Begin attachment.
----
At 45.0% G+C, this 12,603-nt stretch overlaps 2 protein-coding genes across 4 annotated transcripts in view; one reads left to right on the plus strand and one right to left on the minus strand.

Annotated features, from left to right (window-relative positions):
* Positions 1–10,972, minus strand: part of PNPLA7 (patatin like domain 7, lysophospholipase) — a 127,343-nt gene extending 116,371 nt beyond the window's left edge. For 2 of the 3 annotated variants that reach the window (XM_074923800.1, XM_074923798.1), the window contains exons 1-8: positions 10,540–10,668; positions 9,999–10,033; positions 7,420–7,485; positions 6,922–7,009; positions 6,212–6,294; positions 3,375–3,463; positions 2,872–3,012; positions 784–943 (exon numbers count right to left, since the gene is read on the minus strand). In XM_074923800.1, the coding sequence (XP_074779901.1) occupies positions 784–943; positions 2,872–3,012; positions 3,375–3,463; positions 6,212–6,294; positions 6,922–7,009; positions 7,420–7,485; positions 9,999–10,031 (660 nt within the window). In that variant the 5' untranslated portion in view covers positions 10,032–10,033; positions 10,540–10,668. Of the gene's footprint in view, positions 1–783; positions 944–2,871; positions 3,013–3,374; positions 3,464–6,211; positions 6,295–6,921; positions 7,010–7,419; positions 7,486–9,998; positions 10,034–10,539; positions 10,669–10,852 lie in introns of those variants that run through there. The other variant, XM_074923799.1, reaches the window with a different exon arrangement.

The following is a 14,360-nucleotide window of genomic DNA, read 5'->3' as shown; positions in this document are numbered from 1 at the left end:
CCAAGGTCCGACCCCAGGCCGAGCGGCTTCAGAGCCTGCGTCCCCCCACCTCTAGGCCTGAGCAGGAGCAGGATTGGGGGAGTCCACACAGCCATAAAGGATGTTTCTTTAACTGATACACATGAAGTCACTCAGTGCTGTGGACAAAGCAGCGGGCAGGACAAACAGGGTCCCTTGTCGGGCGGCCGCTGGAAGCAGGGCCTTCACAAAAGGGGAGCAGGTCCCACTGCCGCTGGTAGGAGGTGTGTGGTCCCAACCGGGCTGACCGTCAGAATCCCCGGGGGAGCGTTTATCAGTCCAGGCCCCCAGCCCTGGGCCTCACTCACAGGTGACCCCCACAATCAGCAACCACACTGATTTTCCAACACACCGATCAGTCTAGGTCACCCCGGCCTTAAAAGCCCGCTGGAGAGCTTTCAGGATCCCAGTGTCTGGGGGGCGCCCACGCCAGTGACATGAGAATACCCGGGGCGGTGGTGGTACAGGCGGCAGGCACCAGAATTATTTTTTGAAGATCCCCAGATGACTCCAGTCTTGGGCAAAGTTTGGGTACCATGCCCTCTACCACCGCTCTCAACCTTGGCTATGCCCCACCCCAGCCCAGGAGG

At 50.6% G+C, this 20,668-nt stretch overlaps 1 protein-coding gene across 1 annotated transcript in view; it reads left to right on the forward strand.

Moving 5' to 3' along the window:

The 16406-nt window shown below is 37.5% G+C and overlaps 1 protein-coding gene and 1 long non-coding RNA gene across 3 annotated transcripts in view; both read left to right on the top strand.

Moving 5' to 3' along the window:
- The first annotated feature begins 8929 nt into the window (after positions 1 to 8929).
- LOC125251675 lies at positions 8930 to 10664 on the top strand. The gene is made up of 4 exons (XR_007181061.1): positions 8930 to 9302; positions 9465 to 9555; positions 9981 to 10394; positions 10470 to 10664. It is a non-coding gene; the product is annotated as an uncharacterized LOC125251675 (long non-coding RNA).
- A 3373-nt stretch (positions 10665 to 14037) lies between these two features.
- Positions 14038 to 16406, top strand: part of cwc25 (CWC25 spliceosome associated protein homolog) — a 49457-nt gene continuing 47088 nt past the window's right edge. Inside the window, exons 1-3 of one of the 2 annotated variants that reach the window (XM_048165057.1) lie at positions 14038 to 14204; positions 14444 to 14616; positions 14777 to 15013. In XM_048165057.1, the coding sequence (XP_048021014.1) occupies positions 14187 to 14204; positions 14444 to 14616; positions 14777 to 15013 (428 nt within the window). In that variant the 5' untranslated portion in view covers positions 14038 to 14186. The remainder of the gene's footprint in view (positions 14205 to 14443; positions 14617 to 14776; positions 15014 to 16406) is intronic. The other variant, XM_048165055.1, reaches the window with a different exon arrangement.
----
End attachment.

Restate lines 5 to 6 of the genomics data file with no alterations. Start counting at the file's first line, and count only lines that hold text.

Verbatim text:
CCAAGGTCCGACCCCAGGCCGAGCGGCTTCAGAGCCTGCGTCCCCCCACCTCTAGGCCTGAGCAGGAGCAGGATTGGGGGAGTCCACACAGCCATAAAGGATGTTTCTTTAACTGATACACATGAAGTCACTCAGTGCTGTGGACAAAGCAGCGGGCAGGACAAACAGGGTCCCTTGTCGGGCGGCCGCTGGAAGCAGGGCCTTCACAAAAGGGGAGCAGGTCCCACTGCCGCTGGTAGGAGGTGTGTGGTCCCAACCGGGCTGACCGTCAGAATCCCCGGGGGAGCGTTTATCAGTCCAGGCCCCCAGCCCTGGGCCTCACTCACAGGTGACCCCCACAATCAGCAACCACACTGATTTTCCAACACACCGATCAGTCTAGGTCACCCCGGCCTTAAAAGCCCGCTGGAGAGCTTTCAGGATCCCAGTGTCTGGGGGGCGCCCACGCCAGTGACATGAGAATACCCGGGGCGGTGGTGGTACAGGCGGCAGGCACCAGAATTATTTTTTGAAGATCCCCAGATGACTCCAGTCTTGGGCAAAGTTTGGGTACCATGCCCTCTACCACCGCTCTCAACCTTGGCTATGCCCCACCCCAGCCCAGGAGG

At 50.6% G+C, this 20,668-nt stretch overlaps 1 protein-coding gene across 1 annotated transcript in view; it reads left to right on the forward strand.